Reducing negative thinking is crucial for fostering the self-esteem and resiliency we all need to live successful, productive, and connected lives. Whether it’s self-criticism or blaming others, negative thinking impedes our ability to cope with anger successfully. It’s one thing to acknowledge your behavior, apologize for it, and actively try to change it. It’s another thing to add on a layer of berating yourself for your mistakes and seeing yourself as flawed because you make them. Do you do this? If so, what do you tell yourself? I bet that what you say in those low moments is very different than how you feel about yourself the rest of the time. Blaming others for your choices is equally ineffective. You’ve got to look at what you do with honesty and ownership, no matter how rotten it feels sometimes. Otherwise, you can’t reduce the frustration and stress you experience. Blame is a toxic form of negative thinking that interferes with positive change.

Instead, practice self-compassion. Turn down the volume on that negative voice by reminding yourself that you are no worse or better than anyone else. Everyone makes mistakes. You are doing the best you can with the resources you have at any given moment. And, yes, some of those moments are better than others.

To decrease anger and frustration and find more equanimity, you’ve got to improve your emotional control, strengthen working memory, and reduce impulsivity. It’s a tall order which starts with acting more like your GPS: You re-orient without judgment. You stop what you’re doing, take some deep breaths, and change your direction.

Slow things down: Use STOP, THINK, ACT

Slow things down: Use STOP, THINK, ACT

The key to reducing reactivity is slowing things down. There’s no way around this. You can’t calm yourself down and settle your amygdala when you’re in the midst of an escalating situation. When people experience intense feelings, they tend to act first, stop second, and think last. Instead, you want to switch this order around: Stop and breathe first, next reflect on what’s happening and your options, and then act. The goal is improving self-regulation: Manage your big emotions by engaging the thinking brain and activating working memory. You call up rationality to perceive and articulate what’s going on once you’ve rebalanced. I’ve had clients tell me that they say this over and over in their heads when things get heated so they can remember to follow it. Just by repeating the words STOP, THINK, ACT you kickstart your thinking process into making different choices when you’re aggravated. Take the first step toward regaining balance by activating thinking and working memory skills.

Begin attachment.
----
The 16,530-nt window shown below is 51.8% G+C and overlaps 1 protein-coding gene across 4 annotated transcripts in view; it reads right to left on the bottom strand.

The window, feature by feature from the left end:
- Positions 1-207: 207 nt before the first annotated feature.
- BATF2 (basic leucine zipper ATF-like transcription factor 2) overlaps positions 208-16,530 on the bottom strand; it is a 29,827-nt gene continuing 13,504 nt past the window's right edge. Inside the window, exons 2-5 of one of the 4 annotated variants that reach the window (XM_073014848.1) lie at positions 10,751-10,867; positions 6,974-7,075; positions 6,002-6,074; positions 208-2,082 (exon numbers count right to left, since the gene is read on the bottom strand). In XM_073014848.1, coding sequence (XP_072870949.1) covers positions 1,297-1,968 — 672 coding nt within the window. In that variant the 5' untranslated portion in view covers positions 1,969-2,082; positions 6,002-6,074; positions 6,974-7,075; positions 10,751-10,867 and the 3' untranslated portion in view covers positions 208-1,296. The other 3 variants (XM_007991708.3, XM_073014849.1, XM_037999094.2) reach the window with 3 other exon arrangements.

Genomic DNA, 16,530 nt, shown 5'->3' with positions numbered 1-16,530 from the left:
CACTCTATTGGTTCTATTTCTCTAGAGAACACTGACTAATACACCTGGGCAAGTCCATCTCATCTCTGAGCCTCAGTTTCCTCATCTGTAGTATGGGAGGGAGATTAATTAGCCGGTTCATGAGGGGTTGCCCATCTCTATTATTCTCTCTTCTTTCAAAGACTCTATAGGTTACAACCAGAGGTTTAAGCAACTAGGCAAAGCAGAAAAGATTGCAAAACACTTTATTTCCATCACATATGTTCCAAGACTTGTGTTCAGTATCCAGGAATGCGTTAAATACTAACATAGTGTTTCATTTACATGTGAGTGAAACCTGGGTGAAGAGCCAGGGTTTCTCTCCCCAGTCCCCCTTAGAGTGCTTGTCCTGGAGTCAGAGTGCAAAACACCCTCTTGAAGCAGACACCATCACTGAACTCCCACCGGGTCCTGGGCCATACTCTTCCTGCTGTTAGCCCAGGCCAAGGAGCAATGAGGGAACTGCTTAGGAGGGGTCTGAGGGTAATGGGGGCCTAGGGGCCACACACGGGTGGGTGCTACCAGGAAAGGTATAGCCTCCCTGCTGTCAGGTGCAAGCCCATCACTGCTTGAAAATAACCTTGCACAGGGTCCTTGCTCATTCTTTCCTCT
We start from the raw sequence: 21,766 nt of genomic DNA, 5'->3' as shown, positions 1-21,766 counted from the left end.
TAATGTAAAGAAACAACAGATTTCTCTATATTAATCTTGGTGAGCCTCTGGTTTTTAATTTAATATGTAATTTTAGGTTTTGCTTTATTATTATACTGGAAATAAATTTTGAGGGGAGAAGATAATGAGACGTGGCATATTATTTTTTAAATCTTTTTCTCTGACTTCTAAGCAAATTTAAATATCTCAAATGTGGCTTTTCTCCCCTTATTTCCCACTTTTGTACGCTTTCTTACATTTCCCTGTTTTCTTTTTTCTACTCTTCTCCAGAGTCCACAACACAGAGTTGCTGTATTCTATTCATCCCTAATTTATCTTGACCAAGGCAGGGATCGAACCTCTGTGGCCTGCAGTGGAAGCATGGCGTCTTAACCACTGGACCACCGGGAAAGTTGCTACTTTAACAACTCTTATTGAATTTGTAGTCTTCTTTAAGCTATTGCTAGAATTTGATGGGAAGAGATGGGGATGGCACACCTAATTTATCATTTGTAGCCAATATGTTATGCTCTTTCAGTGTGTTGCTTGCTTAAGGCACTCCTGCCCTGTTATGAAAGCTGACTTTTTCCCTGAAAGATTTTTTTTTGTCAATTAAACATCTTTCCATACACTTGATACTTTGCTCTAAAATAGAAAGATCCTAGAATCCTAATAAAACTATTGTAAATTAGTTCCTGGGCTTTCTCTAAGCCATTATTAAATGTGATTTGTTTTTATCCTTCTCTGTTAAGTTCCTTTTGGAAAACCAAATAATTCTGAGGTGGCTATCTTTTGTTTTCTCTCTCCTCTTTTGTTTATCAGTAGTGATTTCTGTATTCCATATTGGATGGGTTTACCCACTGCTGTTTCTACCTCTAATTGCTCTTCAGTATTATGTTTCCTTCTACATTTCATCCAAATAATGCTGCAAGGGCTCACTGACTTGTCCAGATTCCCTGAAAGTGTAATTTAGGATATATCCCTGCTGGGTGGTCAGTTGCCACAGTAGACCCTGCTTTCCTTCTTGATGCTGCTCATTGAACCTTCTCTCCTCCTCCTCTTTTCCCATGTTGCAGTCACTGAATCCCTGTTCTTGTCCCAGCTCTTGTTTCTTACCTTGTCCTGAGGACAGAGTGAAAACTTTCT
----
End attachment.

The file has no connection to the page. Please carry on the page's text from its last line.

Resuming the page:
When there is an amygdala hijack, you need enough awareness to keep it from steering you into a tailspin so you can take the wheel back and right yourself. This awareness comes from noticing what is happening inside your body when you are provoked as well as what is happening around you. Maybe your heart starts beating faster or you begin perspiring. Perhaps the people around you are speaking louder. What is your pattern when you have big feelings? These are clues that emotions are heating up and a STOP is in order. Breathing techniques, such as alternate nostril or belly breathing, can help you slow down, but when they are not enough, you need to call for a TIME APART.

Many people benefit from taking some time alone to pull themselves together. Instead of stomping off in anger, it’s better to use Time Aparts: pre-negotiated breaks from problematic interactions when folks can cool down. Time Aparts differ from Time Outs because they are not punishments. Time Aparts are non-blaming separations to help everyone regulate.

Using Time Aparts effectively depends on knowing what triggers you when you’re not in a meltdown. Relying on a pre-determined plan to calm down works much, much better than winging it in the middle of eruption. You’ll have some good alternatives to blowing your top or withdrawing in a fury. See the sidebar on page 23 for the Time Aparts in your family.

Time Aparts are best used at home. Some days, people catch themselves. At other times, the feelings may be too powerful, or you don’t care and let it all out. It takes hard work to repeatedly direct your attention away from the tidal wave of emotion inside so expect to stumble around a bit. If you’re in a public place and need some space to cool down, use my secret: Go to the bathroom. Wash your hands and breathe until you’re calmer. It works every time.